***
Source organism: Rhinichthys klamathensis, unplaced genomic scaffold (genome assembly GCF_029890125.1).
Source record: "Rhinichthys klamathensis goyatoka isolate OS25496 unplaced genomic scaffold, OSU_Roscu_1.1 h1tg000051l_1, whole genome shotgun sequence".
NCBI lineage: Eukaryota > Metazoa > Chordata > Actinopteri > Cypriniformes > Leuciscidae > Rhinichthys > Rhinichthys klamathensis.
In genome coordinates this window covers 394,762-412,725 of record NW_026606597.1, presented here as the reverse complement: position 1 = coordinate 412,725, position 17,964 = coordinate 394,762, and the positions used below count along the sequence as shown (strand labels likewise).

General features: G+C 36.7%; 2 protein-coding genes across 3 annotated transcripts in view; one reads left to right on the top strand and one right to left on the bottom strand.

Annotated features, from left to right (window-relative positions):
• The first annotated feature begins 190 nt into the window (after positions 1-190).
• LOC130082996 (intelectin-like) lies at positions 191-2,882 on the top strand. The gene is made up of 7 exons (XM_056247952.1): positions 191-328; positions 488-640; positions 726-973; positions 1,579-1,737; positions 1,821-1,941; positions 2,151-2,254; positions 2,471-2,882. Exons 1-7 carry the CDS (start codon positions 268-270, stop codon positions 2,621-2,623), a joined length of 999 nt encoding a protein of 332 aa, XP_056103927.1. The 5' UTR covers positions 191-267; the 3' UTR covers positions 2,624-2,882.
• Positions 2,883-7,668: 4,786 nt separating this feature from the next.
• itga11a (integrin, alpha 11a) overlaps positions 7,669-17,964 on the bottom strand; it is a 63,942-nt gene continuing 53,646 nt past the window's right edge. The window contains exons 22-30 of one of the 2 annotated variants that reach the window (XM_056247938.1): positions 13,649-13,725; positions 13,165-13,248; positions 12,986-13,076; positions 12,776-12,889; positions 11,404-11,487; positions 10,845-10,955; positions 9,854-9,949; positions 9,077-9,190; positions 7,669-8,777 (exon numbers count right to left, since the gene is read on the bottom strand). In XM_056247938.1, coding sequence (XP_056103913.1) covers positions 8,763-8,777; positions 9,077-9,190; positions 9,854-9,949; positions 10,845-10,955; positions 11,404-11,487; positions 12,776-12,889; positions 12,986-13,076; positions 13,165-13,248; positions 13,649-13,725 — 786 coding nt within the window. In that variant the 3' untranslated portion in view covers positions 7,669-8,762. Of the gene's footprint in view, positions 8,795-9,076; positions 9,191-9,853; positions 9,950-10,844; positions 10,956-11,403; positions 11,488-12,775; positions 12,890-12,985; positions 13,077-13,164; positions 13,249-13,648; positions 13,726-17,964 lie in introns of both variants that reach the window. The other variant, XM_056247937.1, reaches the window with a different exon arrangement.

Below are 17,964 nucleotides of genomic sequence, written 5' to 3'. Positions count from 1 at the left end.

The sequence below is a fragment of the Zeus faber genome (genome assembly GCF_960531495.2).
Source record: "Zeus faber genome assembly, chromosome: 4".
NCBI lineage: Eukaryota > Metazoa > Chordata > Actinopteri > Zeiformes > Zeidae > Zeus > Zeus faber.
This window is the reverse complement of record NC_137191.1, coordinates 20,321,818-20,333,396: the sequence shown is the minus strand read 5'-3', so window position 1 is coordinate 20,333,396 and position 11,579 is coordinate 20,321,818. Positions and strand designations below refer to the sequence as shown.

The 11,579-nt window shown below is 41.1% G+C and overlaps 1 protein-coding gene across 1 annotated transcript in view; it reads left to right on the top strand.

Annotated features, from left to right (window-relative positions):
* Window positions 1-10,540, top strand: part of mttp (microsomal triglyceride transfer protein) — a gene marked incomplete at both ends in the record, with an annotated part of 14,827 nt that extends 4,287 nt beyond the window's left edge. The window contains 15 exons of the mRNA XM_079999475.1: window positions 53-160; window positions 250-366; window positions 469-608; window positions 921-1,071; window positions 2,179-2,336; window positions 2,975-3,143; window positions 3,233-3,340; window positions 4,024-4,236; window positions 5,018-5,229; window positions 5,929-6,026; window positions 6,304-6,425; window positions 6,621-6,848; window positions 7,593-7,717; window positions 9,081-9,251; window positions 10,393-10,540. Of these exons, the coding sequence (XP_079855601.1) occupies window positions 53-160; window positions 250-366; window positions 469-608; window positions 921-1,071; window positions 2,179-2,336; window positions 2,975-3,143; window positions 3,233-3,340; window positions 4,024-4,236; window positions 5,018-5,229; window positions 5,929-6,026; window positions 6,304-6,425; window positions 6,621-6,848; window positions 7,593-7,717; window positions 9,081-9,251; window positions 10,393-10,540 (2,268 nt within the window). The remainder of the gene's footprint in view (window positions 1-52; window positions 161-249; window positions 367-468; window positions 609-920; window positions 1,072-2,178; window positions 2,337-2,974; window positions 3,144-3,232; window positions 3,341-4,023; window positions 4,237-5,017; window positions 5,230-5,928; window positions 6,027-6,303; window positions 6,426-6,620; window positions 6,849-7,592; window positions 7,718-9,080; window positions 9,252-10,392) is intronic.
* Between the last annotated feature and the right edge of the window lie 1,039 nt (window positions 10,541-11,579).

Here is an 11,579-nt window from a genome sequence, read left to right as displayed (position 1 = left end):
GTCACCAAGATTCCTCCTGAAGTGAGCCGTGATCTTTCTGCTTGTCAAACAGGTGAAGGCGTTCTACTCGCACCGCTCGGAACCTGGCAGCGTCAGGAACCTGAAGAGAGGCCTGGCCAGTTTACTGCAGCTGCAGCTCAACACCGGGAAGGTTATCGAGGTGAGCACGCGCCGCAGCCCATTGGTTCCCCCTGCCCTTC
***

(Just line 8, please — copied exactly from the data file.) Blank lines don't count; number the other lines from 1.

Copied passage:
• LOC130082996 (intelectin-like) lies at positions 191-2,882 on the top strand. The gene is made up of 7 exons (XM_056247952.1): positions 191-328; positions 488-640; positions 726-973; positions 1,579-1,737; positions 1,821-1,941; positions 2,151-2,254; positions 2,471-2,882. Exons 1-7 carry the CDS (start codon positions 268-270, stop codon positions 2,621-2,623), a joined length of 999 nt encoding a protein of 332 aa, XP_056103927.1. The 5' UTR covers positions 191-267; the 3' UTR covers positions 2,624-2,882.